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Brewer, Horne sue feds over border

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Brewer, Horne sue feds over border

  • Brewer at the White House last year.
    Brewer at the White House last year.

The State of Arizona filed suit against the federal government Thursday, saying that authorities have failed to secure the border.

Gov. Jan Brewer and state Attorney General Tom Horne announced the suit, filed as a counterclaim against the federal government in the ongoing litigation over the state's controversial SB 2010 law.

The suit, filed in U.S. District Court, is a result of federal "constitutional failure to secure the border and protect Arizona citizens against the negative effects of illegal immigration," the governor said in a press release.

"Our message for the federal government is simple: Use federal resources to combat the cartels that are breaking federal law," Brewer said. "Don't attack Arizona, which is helping to enforce federal law."

The most heavily debated parts of Arizona's law were blocked by a federal judge last year, including the requirement that police question people about their immigration status while enforcing other laws.

The state's counterclaim alleges five failings by federal authorities:

  • Failure to gain "operational control of the border," as required under the Secure Fence Act of 2006
  • Failure to protect against "invasion"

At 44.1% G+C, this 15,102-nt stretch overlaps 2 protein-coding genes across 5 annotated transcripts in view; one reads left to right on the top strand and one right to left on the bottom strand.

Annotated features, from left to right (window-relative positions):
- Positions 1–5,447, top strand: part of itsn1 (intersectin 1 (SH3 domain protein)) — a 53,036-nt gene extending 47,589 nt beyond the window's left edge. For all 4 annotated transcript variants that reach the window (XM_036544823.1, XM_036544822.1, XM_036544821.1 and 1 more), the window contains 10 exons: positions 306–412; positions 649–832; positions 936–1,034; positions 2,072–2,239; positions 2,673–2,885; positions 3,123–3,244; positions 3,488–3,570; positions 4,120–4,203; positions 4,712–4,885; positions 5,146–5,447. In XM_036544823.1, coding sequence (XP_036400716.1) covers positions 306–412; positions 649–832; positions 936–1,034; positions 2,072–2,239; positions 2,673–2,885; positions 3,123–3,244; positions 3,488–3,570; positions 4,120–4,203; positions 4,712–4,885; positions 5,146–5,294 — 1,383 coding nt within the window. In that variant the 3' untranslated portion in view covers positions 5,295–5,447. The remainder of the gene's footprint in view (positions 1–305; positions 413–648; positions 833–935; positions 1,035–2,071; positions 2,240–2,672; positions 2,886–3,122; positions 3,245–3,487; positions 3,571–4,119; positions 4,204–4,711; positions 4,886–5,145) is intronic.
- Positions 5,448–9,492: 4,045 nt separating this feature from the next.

• Not enforcing immigration laws
  • Not reimbursing Arizona for more than $760 million in combined costs for the incarcerating illegal aliens
  • Violating the 10th Amendment by not allowing Arizona to enforce immigration laws

"While control of the border is a federal responsibility, illegal aliens who successfully cross the border and commit crime in Arizona become an Arizona responsibility," Horne said.

"By not doing its job, and using its alleged 'pre-emption' rights to stop Arizona from performing its law enforcement obligations, the United States is violating Arizona's 10th Amendment rights," he said.

While the feds, including border chief Alan Bersin, have touted the increasing safety and security of the border region, Brewer sees it otherwise.

"Residents of the region remain victims of drug and human smuggling, as well as the ever-present threat of cartel violence spilling over from the south," she said.

Seizure of smuggled drugs have increased, and the number of illegal aliens crossing the border has dropped, under a local-federal law enforcement partnership, Bersin said in Tucson this week.

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